Surveying the resurgent Latin American left, policy makers and commentators tend to divide it into social democrats whom Washington can work with, and demagogues who must be contained. As Michael Reid, an editor at the Economist, puts it, it is ‘hard to overstate what is at stake in this ideological rivalry, this battle for Latin America’s soul’ between liberal democrats and a new generation of knights errant who have learned to manipulate the rites of democracy – that is, elections – while hollowing out its substance. The Mexican political scientist and former foreign minister Jorge Castañeda also divides the left into two camps: pragmatists, forward-looking reformers such as Lula and Bachelet, who have made their peace with a globalised world and the reality of US power; and irreconcilables such as Chávez and Morales, nostalgists more than populists who cling to ‘introverted and archaic’ notions of sovereignty and anti-imperialism. ‘The revolution, the assault on the Winter Palace,’ he writes, ‘is still ever gently on their mind.’

But why stop at two lefts? Latin America’s presidents embody distinct traditions: trade-unionism, indigenous peasant organisation and progressive military nationalism, in the cases of Lula, Morales and Chávez; left developmentalism with Correa, who has a PhD in economics, in Ecuador; middle-class social democracy with Bachelet and Tabaré Vázquez, both doctors, in Chile and Uruguay; liberation theology with Lugo in Paraguay; and Peronism in Argentina with Cristina Fernández, who along with her predecessor and husband, Néstor Kirchner, has returned her party to its populist roots after a disastrous embrace of neoliberalism. The insurgent New Left has its standard-bearers in Raúl Castro and the still lingering Fidel in Cuba as well as the tarnished Daniel Ortega in Nicaragua. The only current not represented is old left Communism, though Communist Parties are part of the governing coalitions in Bolivia, El Salvador and Uruguay.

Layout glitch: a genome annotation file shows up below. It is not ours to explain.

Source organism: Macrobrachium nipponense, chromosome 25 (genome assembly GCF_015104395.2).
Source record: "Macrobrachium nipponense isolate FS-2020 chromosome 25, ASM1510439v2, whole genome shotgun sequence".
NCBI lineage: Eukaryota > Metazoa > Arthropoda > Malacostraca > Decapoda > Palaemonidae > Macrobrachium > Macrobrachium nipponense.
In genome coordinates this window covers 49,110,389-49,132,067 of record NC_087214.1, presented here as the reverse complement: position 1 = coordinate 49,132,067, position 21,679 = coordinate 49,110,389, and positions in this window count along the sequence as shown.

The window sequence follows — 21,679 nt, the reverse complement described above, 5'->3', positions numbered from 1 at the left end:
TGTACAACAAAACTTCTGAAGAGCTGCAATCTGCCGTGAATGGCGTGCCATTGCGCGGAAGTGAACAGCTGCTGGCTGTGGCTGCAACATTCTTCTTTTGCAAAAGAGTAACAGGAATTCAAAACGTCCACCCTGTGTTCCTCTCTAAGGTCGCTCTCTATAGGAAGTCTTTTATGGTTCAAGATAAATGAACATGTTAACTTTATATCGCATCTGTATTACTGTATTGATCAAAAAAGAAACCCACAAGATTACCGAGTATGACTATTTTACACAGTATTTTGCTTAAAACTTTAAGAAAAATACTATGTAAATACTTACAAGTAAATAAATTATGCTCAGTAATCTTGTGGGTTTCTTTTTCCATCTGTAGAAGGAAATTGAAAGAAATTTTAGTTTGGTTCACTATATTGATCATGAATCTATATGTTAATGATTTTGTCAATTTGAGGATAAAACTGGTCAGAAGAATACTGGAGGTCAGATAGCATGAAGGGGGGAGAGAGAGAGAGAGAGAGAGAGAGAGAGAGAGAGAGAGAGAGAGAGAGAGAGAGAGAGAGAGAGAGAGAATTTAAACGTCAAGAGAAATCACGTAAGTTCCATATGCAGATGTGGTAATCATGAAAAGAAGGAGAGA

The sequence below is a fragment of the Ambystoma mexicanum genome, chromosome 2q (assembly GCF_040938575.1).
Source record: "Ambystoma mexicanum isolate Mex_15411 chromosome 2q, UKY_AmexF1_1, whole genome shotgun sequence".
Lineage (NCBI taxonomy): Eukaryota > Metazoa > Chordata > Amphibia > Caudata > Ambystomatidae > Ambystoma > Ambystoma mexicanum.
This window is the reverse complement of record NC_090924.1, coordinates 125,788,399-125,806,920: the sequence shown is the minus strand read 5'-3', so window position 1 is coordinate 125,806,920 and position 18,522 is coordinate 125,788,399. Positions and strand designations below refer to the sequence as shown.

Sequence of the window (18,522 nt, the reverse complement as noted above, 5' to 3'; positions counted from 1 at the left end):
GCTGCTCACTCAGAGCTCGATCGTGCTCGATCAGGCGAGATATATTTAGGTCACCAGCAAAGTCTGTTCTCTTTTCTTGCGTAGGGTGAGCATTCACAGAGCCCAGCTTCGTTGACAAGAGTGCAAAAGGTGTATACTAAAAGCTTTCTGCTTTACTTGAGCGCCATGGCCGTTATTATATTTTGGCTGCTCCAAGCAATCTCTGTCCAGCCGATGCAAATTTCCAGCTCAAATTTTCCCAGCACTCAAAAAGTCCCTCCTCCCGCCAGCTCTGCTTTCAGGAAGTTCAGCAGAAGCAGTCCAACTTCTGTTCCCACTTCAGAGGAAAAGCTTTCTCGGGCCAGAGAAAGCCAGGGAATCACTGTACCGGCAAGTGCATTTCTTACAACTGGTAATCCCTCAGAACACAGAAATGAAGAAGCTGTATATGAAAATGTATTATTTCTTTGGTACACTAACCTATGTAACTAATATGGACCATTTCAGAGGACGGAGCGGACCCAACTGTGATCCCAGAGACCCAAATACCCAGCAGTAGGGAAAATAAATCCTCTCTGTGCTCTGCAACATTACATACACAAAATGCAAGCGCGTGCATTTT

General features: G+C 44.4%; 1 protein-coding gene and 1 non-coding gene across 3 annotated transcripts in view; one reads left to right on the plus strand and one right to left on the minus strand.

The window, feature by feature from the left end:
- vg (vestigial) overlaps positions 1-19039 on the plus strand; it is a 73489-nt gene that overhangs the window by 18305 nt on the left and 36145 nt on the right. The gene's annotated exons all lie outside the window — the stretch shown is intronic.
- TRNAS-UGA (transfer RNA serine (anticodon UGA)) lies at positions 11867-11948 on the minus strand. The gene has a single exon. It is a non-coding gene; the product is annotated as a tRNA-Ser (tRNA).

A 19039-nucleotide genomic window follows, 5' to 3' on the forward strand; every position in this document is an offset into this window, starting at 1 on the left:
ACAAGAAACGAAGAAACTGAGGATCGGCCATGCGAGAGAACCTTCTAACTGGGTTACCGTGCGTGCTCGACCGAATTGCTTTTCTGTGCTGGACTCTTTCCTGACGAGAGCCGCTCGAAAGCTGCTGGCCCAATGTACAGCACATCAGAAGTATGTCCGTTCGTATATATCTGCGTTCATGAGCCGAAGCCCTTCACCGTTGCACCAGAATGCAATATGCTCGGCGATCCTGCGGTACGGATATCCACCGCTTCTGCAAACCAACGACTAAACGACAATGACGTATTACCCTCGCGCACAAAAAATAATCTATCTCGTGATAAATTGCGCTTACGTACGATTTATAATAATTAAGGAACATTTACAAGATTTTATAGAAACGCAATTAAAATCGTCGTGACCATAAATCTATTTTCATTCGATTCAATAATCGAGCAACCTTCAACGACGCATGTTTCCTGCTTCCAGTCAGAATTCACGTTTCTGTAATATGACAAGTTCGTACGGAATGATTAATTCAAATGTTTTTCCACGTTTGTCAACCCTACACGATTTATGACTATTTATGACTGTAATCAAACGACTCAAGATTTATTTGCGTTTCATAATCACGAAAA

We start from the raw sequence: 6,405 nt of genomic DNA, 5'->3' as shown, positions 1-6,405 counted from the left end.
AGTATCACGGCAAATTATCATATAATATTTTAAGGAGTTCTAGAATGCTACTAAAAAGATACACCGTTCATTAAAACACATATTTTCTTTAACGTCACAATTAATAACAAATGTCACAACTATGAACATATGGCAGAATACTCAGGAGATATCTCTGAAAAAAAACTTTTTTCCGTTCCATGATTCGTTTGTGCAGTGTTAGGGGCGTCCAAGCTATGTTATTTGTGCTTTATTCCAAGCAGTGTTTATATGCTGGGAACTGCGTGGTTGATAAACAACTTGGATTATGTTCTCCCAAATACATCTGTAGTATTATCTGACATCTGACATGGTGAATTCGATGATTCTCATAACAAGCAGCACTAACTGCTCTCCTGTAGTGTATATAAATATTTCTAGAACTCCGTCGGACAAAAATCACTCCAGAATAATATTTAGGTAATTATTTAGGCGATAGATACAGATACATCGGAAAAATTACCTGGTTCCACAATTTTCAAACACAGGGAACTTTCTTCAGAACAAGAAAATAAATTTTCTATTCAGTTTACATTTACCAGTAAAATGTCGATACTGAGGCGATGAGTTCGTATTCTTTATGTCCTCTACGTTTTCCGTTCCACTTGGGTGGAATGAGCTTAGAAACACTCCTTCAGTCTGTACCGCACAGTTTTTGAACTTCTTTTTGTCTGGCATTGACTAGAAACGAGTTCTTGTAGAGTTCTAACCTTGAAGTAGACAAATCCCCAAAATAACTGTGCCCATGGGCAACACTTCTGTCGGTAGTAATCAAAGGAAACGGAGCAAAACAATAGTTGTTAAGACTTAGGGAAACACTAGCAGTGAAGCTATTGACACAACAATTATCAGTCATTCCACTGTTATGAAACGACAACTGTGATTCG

Latin America’s new leftists, led by Lula and Chávez, have brought about a significant realignment of hemispheric relations, drawing even American allies such as Colombia, Peru and Mexico into their orbit and coming close to achieving Miranda’s wished for ‘confederation of free governments’. Latin American governments met twice last year, without Washington: they condemned Colombia’s US-supported raid into Ecuador to attack a Farc camp and supported Morales in the face of separatist attacks that left scores of government supporters dead. On a range of issues – opposition to the war in Iraq, normalisation of relations with Cuba and ratification of the International Criminal Court – they have shown a degree of unanimity and an independence from the US that would have been unthinkable just a decade ago.

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[*] All Can Be Saved: Religious Tolerance and Salvation in the Iberian Atlantic World (Yale, 352 pp., £30, July 2008, 978 0 300 12580 1).